Arctic Refuge Calving and Post-Calving Grounds
For the Porcupine Caribou Herd, the 1002 Lands are critical calving, post-calving, and insect relief habitat.
The 1002 Lands are used by the caribou for about one a month, but this month is the most critical of the whole year and will determine how many calves will join the herd.
The following animation shows how cow caribou from across the range all come to the 1002 Lands each year.
The Alaskan Bureau of Land Management has begun the process of implementing an oil and gas leasing program within the 1002 Lands of the Arctic National Wildlife Refuge in Alaska, where the herd’s calves are born.
The Arctic National Wildlife Refuge was established under the Alaska National Interest Lands Conservation Act in 1980. However, Section 1002 of the Act deferred a decision on whether or not to allow oil and gas exploration and development on 1.5 million acres in the coastal plain. Since then, the “1002 Lands” have been a focus of debate between those interested in seeing it developed and those who wish to ensure its protection.
For the Porcupine Caribou Herd, the 1002 lands are critical calving, post-calving, and insect-relief habitat.
In 2017, the Republican-controlled House and Senate included a budget provision that requires over half (800,000 acres) of 1002 Lands in the Arctic National Wildlife Refuge to oil and gas development. It passed both the
Senate and House of Representatives and President Trump signed it into law.
An Environmental Impact Study (EIS)
has been posted on Alaska's Bureau of Land Management’s website, and official public comments can be submitted between December 28, 2018 and February 11, 2019. Please see How You Can Help
for information about submitting meaningful comments.
All Porcupine Caribou Management Agreement (PCMA) Parties have unanimously agreed that development in the Arctic National Wildlife Refuge should not be allowed because of the detrimental effect it will have on the Porcupine Caribou Herd.
PCMB Response to Notice of Intent
> Porcupine Caribou Management Board (pdf)
PCMA Parties' Responses to Notice of Intent
> News Release – BLM extends comment period to March 13, 2019 (pdf)
> Government of Canada request re EIS comment period extension (pdf)
> Government of Canada (pdf)
> Government of Northwest Territories (pdf)
> Gwichin Tribal Council (pdf)
> Inuvialuit Game Council (pdf)
> Tr'ondek Hwech'in (pdf)
> Vuntut Gwitchin Government (pdf)
> Yukon Government (pdf)
PCMB Submission on Draft EIS
> Porcupine Caribou Management Board submission with Appendix (.pdf)
PCMA Parties' Submissions on Draft EIS
> Government of Canada submission (pdf)
> Government of Yukon cover letter (pdf)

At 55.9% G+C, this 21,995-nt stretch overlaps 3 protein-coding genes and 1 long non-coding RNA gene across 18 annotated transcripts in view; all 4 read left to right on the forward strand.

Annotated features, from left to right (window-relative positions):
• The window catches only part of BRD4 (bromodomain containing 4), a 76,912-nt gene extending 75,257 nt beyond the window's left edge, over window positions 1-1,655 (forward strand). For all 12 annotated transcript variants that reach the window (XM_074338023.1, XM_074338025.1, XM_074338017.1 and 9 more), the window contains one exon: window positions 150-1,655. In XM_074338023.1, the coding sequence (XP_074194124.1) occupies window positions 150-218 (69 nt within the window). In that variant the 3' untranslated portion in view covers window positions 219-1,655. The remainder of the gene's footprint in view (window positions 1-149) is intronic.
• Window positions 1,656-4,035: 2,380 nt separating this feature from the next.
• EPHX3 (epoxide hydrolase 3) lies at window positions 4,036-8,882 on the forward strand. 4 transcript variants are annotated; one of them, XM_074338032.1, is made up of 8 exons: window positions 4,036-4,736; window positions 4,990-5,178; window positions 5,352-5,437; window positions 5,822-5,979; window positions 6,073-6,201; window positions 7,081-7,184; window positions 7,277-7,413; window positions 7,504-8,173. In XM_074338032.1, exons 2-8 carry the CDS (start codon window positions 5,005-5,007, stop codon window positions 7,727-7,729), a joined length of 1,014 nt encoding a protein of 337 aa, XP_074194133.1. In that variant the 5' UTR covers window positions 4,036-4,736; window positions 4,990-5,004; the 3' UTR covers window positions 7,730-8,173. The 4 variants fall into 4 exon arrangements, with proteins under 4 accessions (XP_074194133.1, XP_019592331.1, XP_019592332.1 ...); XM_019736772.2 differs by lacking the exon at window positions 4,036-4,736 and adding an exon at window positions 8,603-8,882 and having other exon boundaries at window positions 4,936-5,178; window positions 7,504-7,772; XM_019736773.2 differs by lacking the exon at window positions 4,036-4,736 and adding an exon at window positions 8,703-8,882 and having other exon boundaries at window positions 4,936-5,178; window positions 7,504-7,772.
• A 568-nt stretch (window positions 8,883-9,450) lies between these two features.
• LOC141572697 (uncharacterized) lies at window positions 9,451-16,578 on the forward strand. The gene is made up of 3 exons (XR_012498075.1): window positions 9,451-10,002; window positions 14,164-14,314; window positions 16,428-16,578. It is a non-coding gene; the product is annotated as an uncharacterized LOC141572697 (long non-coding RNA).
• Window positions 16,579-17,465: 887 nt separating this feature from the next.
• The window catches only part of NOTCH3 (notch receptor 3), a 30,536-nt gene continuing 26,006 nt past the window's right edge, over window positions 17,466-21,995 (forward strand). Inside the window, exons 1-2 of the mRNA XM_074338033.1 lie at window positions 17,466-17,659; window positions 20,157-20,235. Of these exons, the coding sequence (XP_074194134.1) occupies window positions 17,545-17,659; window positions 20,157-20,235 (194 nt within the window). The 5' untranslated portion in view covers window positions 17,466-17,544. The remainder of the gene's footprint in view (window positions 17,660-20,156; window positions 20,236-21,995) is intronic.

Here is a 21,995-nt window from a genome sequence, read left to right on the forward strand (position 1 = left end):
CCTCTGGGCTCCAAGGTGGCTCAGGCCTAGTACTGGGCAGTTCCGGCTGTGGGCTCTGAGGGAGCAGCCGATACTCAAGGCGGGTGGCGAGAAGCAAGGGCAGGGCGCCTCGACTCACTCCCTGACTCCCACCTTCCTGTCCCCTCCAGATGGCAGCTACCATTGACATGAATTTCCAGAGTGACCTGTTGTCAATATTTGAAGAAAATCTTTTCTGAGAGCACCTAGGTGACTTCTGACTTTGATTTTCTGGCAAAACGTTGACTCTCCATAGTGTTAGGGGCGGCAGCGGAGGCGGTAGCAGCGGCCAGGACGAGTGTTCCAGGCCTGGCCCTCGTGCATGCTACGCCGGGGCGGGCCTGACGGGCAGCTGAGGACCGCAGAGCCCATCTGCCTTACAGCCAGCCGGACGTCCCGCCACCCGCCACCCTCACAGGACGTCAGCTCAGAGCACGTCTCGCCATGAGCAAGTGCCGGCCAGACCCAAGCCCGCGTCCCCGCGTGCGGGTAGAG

> Government of Yukon submission (pdf)
> Government of Northwest Territories submission (pdf)
> Inuvialuit Game Council, Wildlife Management Advisory Council (North Slope), Wildlife Management Advisory Council (Northwest Territories), and Fisheries Joint Management Committee submission (pdf)
> Tr’ondëk Hwëch’in submission (pdf)
> Gwich’in Tribal Council submission (pdf)
> Gwich’in Tribal Council current knowledge and gaps assessment (pdf)
Because of the dependence of caribou on its habitat, the PCMB’s mandate includes making recommendations of measures to ensure the conservation and protection of habitat related to specific projects, plans or activities which may impede, delay or disrupt Porcupine Caribou movements, affect behavioural patterns or reduce productivity. The Board may also identify sensitive habitat areas requiring special protection and recommend measures to protect such areas.
The Chair of the PCMB is a member of the International Porcupine Caribou Board (IPCB).
The IPCB was established in 1987, when the Agreement Between the Government of Canada and the Government of the United States of America on the Conservation of the Porcupine Caribou Herd was signed. The international agreement outlines protocols for conservation and management of the Porcupine Caribou herd.
The International Agreement notes the importance of conserving the habitat of the Porcupine Caribou herd, including such areas as calving, post-calving, and migration routes. It also states that activities that would significantly disrupt migration or other important behaviour patterns should be avoided or minimized.
The complete international agreement can be viewed here
How You Can Help
If you would like to help, please submit a meaningful comment that refers to the anticipated environmental or socio-economic consequences of industrial development in the Porcupine Caribou Herd’s calving grounds.
Please be specific in your comments to ensure maximum impact.
Public comments will be accepted by the Bureau of Land Management (BLM) until February 11, 2019.
Parties to the Porcupine Caribou Management Agreement in Canada are working together to prepare a science-based reply to the BLM’s Environmental Impact Statement. PCMB will share this information here as soon as it is available so that it can be referenced and used to formulate informed responses.
The Draft EIS and the link to the public comments section can be found here